California Supreme Court Decides Important Consumer Class Action Case

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The expression “Only in California” can mean a lot of different things. To businesses having to defend against consumer litigation, it is usually not good. Among other things, it has come to refer to the “only in California” phenomenon of consumers bringing class actions over imagined wrongs that have caused no injury. Those days may be drawing to a close.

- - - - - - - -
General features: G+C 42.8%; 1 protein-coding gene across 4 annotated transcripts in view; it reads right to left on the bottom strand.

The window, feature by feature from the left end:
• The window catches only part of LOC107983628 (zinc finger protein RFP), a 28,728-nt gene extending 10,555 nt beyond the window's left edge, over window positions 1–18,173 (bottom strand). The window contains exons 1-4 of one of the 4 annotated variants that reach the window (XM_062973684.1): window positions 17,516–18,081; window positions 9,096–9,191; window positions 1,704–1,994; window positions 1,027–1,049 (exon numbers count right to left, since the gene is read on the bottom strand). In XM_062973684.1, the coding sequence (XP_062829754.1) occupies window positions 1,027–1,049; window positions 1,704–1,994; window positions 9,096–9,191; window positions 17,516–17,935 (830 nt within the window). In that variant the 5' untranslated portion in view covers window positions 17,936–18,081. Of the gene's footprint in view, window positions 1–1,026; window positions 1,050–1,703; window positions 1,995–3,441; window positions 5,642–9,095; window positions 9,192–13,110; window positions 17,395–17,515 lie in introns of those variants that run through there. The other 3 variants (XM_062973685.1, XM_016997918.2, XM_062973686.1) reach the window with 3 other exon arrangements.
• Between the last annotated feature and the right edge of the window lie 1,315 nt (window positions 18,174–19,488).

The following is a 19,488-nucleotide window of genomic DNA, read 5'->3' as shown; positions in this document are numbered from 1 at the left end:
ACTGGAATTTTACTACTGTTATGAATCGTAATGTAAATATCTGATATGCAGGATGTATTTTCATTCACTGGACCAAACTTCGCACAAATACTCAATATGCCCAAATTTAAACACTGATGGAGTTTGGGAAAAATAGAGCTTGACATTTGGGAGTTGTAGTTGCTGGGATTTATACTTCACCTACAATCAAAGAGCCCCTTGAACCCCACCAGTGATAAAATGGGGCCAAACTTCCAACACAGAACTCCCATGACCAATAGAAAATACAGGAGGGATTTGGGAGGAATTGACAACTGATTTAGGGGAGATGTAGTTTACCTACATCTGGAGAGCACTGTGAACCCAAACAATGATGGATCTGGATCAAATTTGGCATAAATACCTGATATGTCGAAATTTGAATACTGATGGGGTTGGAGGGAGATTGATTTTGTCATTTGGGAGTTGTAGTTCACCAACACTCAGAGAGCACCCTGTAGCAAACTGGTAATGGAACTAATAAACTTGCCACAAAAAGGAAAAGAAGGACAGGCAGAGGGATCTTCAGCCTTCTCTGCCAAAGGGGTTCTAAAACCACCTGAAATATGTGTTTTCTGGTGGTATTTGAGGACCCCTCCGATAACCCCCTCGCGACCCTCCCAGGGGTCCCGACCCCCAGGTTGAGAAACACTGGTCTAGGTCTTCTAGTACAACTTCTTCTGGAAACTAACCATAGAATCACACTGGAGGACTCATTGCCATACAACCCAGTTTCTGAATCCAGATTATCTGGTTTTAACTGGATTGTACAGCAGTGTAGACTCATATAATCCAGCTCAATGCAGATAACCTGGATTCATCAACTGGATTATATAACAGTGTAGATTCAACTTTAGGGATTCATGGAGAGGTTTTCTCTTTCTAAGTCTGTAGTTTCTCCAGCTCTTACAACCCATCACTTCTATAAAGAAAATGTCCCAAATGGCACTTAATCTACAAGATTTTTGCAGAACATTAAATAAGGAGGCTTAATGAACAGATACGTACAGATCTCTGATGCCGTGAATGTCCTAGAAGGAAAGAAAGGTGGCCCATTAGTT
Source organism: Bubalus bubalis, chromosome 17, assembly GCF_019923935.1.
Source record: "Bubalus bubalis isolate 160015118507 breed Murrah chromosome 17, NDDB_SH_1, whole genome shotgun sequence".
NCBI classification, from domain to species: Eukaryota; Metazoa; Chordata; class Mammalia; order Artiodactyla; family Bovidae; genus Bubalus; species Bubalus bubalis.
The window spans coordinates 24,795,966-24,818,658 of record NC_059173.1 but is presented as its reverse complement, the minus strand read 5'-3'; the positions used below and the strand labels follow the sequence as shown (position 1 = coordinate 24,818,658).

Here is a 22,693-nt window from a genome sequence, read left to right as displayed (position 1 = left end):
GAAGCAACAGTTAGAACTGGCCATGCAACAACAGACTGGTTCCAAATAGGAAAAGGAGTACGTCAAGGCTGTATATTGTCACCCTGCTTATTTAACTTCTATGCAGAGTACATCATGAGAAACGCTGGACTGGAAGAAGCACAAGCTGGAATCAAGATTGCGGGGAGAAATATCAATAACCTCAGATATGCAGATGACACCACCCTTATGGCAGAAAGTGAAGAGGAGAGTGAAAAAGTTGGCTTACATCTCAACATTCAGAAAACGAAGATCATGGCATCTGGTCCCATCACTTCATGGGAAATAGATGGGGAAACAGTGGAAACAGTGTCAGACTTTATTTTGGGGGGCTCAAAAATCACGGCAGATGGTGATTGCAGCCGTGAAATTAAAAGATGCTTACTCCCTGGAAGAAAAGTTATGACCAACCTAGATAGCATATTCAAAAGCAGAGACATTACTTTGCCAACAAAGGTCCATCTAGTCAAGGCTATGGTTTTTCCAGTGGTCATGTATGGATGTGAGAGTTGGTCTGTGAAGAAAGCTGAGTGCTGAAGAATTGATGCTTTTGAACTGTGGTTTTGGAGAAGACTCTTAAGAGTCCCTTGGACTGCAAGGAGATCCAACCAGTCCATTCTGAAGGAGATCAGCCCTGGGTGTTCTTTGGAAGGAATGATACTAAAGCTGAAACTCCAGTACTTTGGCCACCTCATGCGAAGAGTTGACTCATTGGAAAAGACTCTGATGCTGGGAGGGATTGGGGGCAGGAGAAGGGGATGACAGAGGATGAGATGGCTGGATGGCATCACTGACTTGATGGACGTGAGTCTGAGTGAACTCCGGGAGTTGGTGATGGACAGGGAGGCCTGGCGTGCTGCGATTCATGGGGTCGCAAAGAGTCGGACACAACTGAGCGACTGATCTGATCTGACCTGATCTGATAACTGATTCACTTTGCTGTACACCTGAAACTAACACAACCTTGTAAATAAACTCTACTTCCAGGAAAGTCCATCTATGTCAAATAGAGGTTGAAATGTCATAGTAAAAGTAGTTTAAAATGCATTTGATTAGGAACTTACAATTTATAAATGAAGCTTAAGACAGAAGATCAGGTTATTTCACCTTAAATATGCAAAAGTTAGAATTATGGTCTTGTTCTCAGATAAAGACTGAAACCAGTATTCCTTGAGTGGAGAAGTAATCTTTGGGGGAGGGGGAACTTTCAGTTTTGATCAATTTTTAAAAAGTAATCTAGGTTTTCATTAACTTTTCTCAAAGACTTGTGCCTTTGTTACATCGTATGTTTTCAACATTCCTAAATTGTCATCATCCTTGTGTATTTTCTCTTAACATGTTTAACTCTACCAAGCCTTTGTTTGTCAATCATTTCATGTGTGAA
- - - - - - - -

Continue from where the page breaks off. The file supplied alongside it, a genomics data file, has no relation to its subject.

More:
“As a Result of” Requires Actual Damages. On January 29, the California Supreme Court held in a 7-to-0 ruling that a consumer who entered into a contract that contains an allegedly unconscionable provision may not bring an action for damages under the Consumer Legal Remedies Act, Cal. Civ. Code § 1750 et seq. (“CLRA”) if that provision was never actually invoked against her. Meyer v. Sprint Spectrum LP, No. S153846 (Jan. 29, 2009). Meyer is an important case because the CLRA is a much-utilized consumer protection statute in California and the claim in that case was prototypical of the sort of claim that, until now, many thought the CLRA could readily accommodate.

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